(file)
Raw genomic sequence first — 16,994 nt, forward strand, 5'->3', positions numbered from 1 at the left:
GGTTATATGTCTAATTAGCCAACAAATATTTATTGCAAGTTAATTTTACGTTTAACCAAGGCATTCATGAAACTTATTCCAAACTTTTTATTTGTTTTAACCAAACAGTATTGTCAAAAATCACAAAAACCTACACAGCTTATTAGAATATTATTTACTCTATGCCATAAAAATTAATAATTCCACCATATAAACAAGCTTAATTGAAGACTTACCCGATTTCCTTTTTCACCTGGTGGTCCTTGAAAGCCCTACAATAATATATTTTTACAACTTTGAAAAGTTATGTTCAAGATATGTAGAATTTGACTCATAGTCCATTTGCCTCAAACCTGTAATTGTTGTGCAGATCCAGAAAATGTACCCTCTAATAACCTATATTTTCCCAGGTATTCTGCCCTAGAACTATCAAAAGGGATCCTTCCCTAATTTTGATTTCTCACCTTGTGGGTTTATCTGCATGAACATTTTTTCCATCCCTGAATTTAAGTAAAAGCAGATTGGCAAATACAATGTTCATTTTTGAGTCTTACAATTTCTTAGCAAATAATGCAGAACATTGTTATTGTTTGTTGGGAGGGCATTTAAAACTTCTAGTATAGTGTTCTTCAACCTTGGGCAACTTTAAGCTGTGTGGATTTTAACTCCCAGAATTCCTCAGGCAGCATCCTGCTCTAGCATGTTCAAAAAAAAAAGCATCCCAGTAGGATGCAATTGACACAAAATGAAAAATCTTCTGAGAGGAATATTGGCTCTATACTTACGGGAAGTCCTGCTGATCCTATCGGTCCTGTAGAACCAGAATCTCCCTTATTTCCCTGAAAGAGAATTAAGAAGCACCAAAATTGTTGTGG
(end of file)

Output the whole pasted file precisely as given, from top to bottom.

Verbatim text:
Raw genomic sequence first — 16,994 nt, forward strand, 5'->3', positions numbered from 1 at the left:
GGTTATATGTCTAATTAGCCAACAAATATTTATTGCAAGTTAATTTTACGTTTAACCAAGGCATTCATGAAACTTATTCCAAACTTTTTATTTGTTTTAACCAAACAGTATTGTCAAAAATCACAAAAACCTACACAGCTTATTAGAATATTATTTACTCTATGCCATAAAAATTAATAATTCCACCATATAAACAAGCTTAATTGAAGACTTACCCGATTTCCTTTTTCACCTGGTGGTCCTTGAAAGCCCTACAATAATATATTTTTACAACTTTGAAAAGTTATGTTCAAGATATGTAGAATTTGACTCATAGTCCATTTGCCTCAAACCTGTAATTGTTGTGCAGATCCAGAAAATGTACCCTCTAATAACCTATATTTTCCCAGGTATTCTGCCCTAGAACTATCAAAAGGGATCCTTCCCTAATTTTGATTTCTCACCTTGTGGGTTTATCTGCATGAACATTTTTTCCATCCCTGAATTTAAGTAAAAGCAGATTGGCAAATACAATGTTCATTTTTGAGTCTTACAATTTCTTAGCAAATAATGCAGAACATTGTTATTGTTTGTTGGGAGGGCATTTAAAACTTCTAGTATAGTGTTCTTCAACCTTGGGCAACTTTAAGCTGTGTGGATTTTAACTCCCAGAATTCCTCAGGCAGCATCCTGCTCTAGCATGTTCAAAAAAAAAAGCATCCCAGTAGGATGCAATTGACACAAAATGAAAAATCTTCTGAGAGGAATATTGGCTCTATACTTACGGGAAGTCCTGCTGATCCTATCGGTCCTGTAGAACCAGAATCTCCCTTATTTCCCTGAAAGAGAATTAAGAAGCACCAAAATTGTTGTGG